SM: So you got your first CEO job!
MG: I met with the board to understand what they wanted. It was important for me to know that I was not coming to package a company up in order for them to sell it. I wanted to go build a company. I was very comfortable with what the board wanted to get done. They wanted to be the talent management leader, and they wanted someone to go embark on a mission and vision to make that happen.
SM: Thanks for sharing this detail. It helps me understand the DNA of Taleo. Whether this is going to be a “building” mode company, or a “flipping” mode company. Real quick, could you bring us up to speed as to what happened at Taleo before you came on board?
MG: Taleo was started in 1999. Its product was generally available in 2001. They had $48M in revenue when I took over, and last year we closed at $128M. We gave guidance between $154 and $157 for 2008. Once again it was a relatively immature company. There was not a lot of process; there was not a comprehensive sales strategy. It was like a typical startup. It was very creative, very passionate, but there were a lot of calories spent when you could be more efficient in how you go to market, more efficient in how you market the company, more efficient in how you build technology, and more effective in how you manage a client.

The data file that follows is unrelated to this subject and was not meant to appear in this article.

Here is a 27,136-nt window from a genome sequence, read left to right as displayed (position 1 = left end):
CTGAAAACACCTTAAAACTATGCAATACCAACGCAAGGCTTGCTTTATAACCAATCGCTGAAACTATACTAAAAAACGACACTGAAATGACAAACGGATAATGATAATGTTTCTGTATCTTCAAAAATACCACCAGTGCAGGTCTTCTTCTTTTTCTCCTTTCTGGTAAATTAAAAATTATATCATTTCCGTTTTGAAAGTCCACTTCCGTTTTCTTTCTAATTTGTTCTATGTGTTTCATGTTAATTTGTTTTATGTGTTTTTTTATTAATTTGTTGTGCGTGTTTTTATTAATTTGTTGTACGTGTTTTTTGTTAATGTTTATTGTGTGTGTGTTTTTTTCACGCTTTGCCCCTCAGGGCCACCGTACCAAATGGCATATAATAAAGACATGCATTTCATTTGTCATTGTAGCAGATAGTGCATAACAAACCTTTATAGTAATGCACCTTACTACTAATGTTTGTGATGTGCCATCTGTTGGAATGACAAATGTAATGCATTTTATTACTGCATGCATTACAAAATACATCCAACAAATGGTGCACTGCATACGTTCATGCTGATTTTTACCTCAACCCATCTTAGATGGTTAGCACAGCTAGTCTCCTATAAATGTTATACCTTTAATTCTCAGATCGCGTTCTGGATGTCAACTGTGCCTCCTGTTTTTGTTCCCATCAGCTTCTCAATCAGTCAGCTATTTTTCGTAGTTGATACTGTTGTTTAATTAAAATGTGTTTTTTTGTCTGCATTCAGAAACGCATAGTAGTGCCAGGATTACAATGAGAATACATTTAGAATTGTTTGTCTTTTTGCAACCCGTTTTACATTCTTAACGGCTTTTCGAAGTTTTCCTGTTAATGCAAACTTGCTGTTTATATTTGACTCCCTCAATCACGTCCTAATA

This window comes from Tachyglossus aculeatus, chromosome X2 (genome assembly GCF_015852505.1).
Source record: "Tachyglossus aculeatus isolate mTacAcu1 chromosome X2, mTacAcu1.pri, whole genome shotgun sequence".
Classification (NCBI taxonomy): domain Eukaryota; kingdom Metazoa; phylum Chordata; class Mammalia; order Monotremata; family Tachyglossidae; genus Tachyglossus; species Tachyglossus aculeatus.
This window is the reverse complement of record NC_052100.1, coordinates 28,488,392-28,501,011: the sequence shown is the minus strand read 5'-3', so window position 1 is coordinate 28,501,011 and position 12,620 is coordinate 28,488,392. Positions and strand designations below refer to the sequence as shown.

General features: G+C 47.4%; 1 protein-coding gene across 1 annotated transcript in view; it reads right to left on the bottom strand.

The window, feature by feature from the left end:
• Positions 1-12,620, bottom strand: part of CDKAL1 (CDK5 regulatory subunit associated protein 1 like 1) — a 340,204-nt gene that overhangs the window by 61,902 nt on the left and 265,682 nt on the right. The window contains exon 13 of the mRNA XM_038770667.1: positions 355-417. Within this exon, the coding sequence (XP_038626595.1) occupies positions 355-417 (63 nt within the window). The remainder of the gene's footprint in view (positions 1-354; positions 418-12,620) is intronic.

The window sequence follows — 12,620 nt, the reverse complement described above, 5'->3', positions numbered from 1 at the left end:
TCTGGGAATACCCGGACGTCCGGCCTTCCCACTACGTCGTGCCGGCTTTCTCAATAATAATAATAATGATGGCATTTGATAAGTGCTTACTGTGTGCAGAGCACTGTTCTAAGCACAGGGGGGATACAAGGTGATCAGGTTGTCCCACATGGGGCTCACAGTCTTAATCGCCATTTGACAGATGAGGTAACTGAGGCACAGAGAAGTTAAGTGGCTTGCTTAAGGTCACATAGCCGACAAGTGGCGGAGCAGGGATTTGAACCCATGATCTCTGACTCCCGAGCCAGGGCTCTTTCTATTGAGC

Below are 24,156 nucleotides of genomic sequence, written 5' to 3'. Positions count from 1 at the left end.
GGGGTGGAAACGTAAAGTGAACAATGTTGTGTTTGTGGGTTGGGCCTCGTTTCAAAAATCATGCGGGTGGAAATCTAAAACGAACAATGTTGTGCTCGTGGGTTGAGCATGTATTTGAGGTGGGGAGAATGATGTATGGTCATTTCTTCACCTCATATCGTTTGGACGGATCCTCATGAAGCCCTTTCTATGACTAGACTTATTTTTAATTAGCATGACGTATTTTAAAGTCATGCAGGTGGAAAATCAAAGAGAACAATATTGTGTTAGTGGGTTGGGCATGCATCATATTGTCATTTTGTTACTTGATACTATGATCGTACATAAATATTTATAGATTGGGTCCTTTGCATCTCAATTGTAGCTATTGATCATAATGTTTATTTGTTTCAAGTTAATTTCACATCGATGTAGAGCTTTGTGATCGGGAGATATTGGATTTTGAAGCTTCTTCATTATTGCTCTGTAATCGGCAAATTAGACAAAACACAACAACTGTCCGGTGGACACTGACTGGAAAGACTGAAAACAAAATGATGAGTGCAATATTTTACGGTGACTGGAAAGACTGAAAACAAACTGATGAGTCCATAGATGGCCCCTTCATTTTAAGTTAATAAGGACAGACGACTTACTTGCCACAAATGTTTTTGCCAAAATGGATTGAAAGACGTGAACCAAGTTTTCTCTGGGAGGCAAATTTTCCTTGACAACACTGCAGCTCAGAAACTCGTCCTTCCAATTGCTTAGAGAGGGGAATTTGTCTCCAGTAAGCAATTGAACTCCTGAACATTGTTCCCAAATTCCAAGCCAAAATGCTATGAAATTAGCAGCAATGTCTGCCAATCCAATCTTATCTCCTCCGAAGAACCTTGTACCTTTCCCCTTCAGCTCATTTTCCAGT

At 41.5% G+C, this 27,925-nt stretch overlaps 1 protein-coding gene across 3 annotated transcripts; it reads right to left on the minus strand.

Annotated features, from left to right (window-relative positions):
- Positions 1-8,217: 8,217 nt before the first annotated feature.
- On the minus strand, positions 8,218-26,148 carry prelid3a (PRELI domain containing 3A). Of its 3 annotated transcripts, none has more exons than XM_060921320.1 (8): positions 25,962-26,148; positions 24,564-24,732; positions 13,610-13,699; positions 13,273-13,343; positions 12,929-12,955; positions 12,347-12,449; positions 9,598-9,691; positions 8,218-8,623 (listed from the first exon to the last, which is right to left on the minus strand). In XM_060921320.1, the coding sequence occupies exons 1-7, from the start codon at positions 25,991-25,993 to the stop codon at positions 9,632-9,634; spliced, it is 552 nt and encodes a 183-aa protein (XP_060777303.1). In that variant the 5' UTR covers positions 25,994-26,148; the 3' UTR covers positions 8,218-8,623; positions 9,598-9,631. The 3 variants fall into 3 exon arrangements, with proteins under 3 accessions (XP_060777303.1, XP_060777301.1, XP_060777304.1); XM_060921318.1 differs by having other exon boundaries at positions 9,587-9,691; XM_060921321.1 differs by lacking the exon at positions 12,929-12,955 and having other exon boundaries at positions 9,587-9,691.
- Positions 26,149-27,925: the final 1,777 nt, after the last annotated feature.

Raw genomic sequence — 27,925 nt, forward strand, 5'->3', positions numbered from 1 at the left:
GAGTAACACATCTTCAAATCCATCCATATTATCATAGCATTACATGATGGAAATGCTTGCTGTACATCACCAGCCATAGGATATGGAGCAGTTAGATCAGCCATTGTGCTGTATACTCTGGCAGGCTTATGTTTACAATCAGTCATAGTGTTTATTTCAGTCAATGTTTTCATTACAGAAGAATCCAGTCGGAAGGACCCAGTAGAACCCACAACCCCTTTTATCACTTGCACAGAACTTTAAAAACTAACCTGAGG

SM: Why didn’t Louis stay on with Taleo? MG: Louie had concluded he had no desire to be a public company CEO. He is a serial entrepreneur, and one of the most creative guys I have ever met. He is extremely good at the $0 -$50 Million stage. He is very self aware as a person, so he realized that the next phase of the company was to take it public, raise capital, and put a lot of process discipline into the company. He just knew that is not something that would turn his crank every day.